We Represented All Women
During World War II, WASPs proved that an airplane couldn’t tell the difference between a male and female pilot.
- By Jonna Dootlittle Hoppes
- AirSpaceMag.com, June 22, 2009
Courtesy Jonna Hoppes
Jonna Doolittle Hoppes’s new book, Jimmy Doolittle, was a memoir about her grandfather, the famous four-star general. The following profile of Violet “Vi” Cowden of the Women Air Service Pilots (WASP) is reprinted by permission of the publisher.
I am sure God must grin when he watches a hawk fly. On wings spread wide, it soars above the earth with grace and majesty. And with deadly accuracy, it swoops down upon its prey. Perhaps there is no creature so magnificent.
I can’t remember a time that I didn’t envy the hawk, didn’t yearn to soar, and swoop, and climb through the clouds with such pure elation. As I sat on the stoop of our little sod farmhouse in South Dakota, I dreamed of escaping the bonds of earth. I would watch with fascination as my hawk would swoop down, zero in on a little chicken, snatch him up and fly away.
“Oh,” I would say to myself, “if only I could do that!”
So you can imagine my delight when a barnstormer landed his little Cessna on our picnic grounds during my senior year of high school.
Our nation was in the grips of the Great Depression and we had little disposable cash. But my boyfriend paid the five dollars that opened the door to my future. Perhaps there are no words to describe that first flight.
I went on to college. Worked my way through and earned my teaching credential. I taught my first grade in a little school in Akaska, South Dakota. I earned $110 a month. My rent came to $10, so I had enough left over to buy clothes and other luxuries. Within a short time, I decided that my clothing needs were more than satisfied and, if I budgeted wisely, I could afford flying lessons. I put away $10 a month, and in a fairly short time, I earned my private pilot’s license.
The airfield was six miles out of town. I didn’t own a car so I rode my bicycle to the field early in the mornings; just slipped out of bed and started the day.
The children knew.
“You’ve been flying,” they would greet me at the beginning of class.
“How did you know that?”
“Why, you’re so happy!”
On December 7, 1941, I sat listening to Artie Shaw’s music on the radio before church. An urgent announcement interrupted the program: the Japanese had bombed Pearl Harbor. I could not believe it. I thought after suffering through the Great War that the world had become a more civilized place.
“This isn’t going to happen again,” I told myself. “It’s just not right.”
On December 8, 1941, President Roosevelt and Congress declared war on Germany and Japan. I sent a wire to Washington, D.C.
“I have my pilot’s license and I am ready to serve.” Surely we needed planes to fly up and down our Pacific and Atlantic coasts, on the lookout for enemy submarines.
I didn’t hear back from Washington, so I made my way out to California to stay with my sister, who was expecting her first child.
That’s where I was when I received a call from Jacqueline Cochran. With the blessings of General Hap Arnold, Jackie formed a women’s flying organization for the purpose of training women, thus releasing male pilots for combat missions. The Women Airforce Service Pilots (WASP) would ferry planes from the factories to points of debarkation for shipment overseas. Would I be interested?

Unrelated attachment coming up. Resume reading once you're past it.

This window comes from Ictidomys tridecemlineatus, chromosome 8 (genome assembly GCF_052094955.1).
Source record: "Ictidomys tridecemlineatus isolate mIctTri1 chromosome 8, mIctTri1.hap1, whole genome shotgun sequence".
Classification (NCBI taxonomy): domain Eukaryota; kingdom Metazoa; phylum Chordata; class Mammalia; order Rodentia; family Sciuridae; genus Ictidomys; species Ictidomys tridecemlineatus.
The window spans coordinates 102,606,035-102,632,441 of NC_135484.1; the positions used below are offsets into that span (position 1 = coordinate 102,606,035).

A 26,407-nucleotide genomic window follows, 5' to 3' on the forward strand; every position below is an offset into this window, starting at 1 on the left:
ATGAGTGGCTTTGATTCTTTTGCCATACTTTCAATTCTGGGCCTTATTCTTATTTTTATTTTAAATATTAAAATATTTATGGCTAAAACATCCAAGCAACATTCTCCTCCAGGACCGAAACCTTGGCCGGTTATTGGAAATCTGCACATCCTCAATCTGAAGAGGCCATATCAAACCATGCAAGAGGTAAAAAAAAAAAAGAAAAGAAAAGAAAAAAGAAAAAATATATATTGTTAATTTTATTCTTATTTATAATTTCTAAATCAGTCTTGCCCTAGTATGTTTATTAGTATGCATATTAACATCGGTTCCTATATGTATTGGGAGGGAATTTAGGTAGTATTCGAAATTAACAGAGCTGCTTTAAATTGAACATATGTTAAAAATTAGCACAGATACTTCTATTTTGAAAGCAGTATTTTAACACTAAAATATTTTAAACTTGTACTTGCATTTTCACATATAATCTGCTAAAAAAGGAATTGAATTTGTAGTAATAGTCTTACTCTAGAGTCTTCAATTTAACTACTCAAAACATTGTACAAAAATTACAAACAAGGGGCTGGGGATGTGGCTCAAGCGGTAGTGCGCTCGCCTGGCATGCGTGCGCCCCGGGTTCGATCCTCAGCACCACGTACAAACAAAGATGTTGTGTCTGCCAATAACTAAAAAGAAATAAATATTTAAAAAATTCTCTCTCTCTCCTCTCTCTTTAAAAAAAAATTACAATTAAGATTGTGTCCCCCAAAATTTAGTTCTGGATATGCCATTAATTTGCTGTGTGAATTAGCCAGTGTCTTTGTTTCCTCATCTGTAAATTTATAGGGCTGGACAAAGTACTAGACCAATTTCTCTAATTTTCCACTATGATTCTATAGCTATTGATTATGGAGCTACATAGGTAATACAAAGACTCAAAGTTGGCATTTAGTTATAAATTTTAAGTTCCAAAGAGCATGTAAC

Would I be interested in spending my waking hours flying without having to pay for the fuel? I had never heard of WASP before, but I didn’t need time to consider the answer.
“Where do I sign up?” I asked.
The first step required an interview with Mrs. Hayward, one of Jackie’s Hollywood friends. I walked up to the front door of a home that could only be described as an elegant California mansion.
“Oh my!” I thought as I rang the doorbell and listened to chimes reverberate through the spacious interior.
Mrs. Hayward asked me a lot of questions about my upbringing and experience as a pilot. She sized me up, seemingly satisfied with my answers so far, then looked me directly in the eye and asked, “What would you do to get into this program?”
I looked around her enormous living room with its beautiful furniture and soaring windows.
“If you asked me to scrub your house with a toothbrush,” I said, re-establishing eye contact, “I would do it.”
I reported to Long Beach for my physical.
“You’re in excellent health. Twenty-twenty vision with perfect depth perception,” the doctor reported. “But I can’t pass you.”
“Why not?” I asked, my heart pounding against my ribs in an attempt to escape.
“The minimum weight for a WASP is 100 pounds.” He consulted his notes. “You weigh 92.”
“Give me a week!” I pleaded. With my German-Russian heritage, I was certain I could put on eight extra pounds in a week’s time. My sister, an excellent cook, joined my crusade with shared determination. I ate everything in sight, but on the morning of my weigh-in I came up just a tad short.
“Give me that bunch of bananas,” I told my sister. I ate every one and followed them with as much water as I could force down my throat.
“Well, you made it!” the doctor said when I climbed on the scale in my scant little hospital gown.
“I should have!” I said, pulling the gown tight over my bulging stomach. “Look at this belly!”
He started to laugh. “That’s the funniest thing I’ve ever seen!” he said, shaking his head. “Do you mind if I call in another doctor?”
“Not before you sign that paper!” I told him, cradling my distended stomach with both hands.